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For various reasons I need to get from the iPhone the current date and time that can't be meddled with by the user. Yes, I've seen how one can check a server (e.g., here), but that's not invulnerable to tampering if you take a moment to reflect.

There are two knee-jerk reactions I'm expecting to hear:

  1. Use the GPS time.
  2. It can't be done.

In answer to another question, I've described my researches into this matter. To summarize them:

  1. The GPS time shifts with the user-defined settings.
  2. The iPhone definitely has an internal tamper-proof time and date, as shown when date-time reverts after Set Automatically in Settings > General > Time & Date is turned back to on even in a fallout shelter.

What I want to know is how to access this tamper-proof time.


Just to be clear, the server-based solution is not suitable. For one, it could be faked. For another, the app needs to work without a network connection.

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Please note that I'm not trying to get around the App-Store Review Guidelines. Also answers need not be App-Store compliant, though that would be preferred. – JohnK Jul 9 '13 at 23:50
No doubt the phone gets time from the carrier as it's main "automatic" source. This is not foolproof, however, as the carrier time can be off. – Hot Licks Jul 10 '13 at 0:55
@HotLicks, please note that a fallout shelter is a Faraday cage, into which no electromagnetic signal may pass. – JohnK Jul 10 '13 at 1:00
The phone likely maintains a separate clock, based on carrier time. – Hot Licks Jul 10 '13 at 2:25

Assuming you always have Internet available, you could implement a class or object that connects to a remote Network Time Protocol server.

Here's an open source GitHub project that should get you started, and the related StackOverflow question I found it at.

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Thanks for your quick response, Michael! Please consult the second sentence of my question. – JohnK Jul 10 '13 at 0:02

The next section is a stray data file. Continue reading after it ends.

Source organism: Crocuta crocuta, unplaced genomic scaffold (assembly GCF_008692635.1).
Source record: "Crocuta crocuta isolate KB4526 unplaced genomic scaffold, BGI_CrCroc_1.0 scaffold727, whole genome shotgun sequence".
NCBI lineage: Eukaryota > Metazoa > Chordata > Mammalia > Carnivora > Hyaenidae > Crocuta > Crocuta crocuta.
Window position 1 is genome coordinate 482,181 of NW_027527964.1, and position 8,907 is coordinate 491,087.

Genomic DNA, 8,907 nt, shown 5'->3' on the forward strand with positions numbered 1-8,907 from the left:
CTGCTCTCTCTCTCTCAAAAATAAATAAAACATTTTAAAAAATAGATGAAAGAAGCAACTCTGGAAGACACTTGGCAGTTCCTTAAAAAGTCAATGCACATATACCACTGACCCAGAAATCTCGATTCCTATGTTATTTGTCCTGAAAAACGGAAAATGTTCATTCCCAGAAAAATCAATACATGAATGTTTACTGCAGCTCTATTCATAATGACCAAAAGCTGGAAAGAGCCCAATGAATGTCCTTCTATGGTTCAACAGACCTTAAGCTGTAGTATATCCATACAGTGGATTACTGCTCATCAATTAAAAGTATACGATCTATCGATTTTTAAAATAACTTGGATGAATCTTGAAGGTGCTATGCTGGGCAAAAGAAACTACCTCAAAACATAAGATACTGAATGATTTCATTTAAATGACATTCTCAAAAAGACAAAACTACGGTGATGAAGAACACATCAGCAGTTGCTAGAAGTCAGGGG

Thanks for the quick shootdown of my attempt to be helpful. AFAIK, NTP time isn't necessarily the same thing as GPS time. I suppose if somebody was incredibly determined, they could do a man-in-the-middle technique and spoof the IP address of whatever server you're calling and return some maliciously adjusted time value. – Michael Dautermann Jul 10 '13 at 0:05
No offense meant: I did thank you for the quickness of your response, which is also an excuse for missing a sentence in the question. Your second thought is exactly my thought, thought there are also other ways. I just wonder why the GPS time has to change with the manual adjust--the problem would be so much easier if it didn't. – JohnK Jul 10 '13 at 0:11
Changing the time zone does not change the time. It changes the way the time is displayed (e.g, 5 PM in US/Pacific time becomes 6 PM in US/Mountain time), but both names identify the same point in time. – duskwuff Jul 10 '13 at 0:14
@MichaelDautermann is correct. NTP time is a similar format to what you get with NSDate (which means that it doesn't care about time zones, it only stores the number of seconds since January 1, 1900 00:00 Z) – borrrden Jul 10 '13 at 0:57

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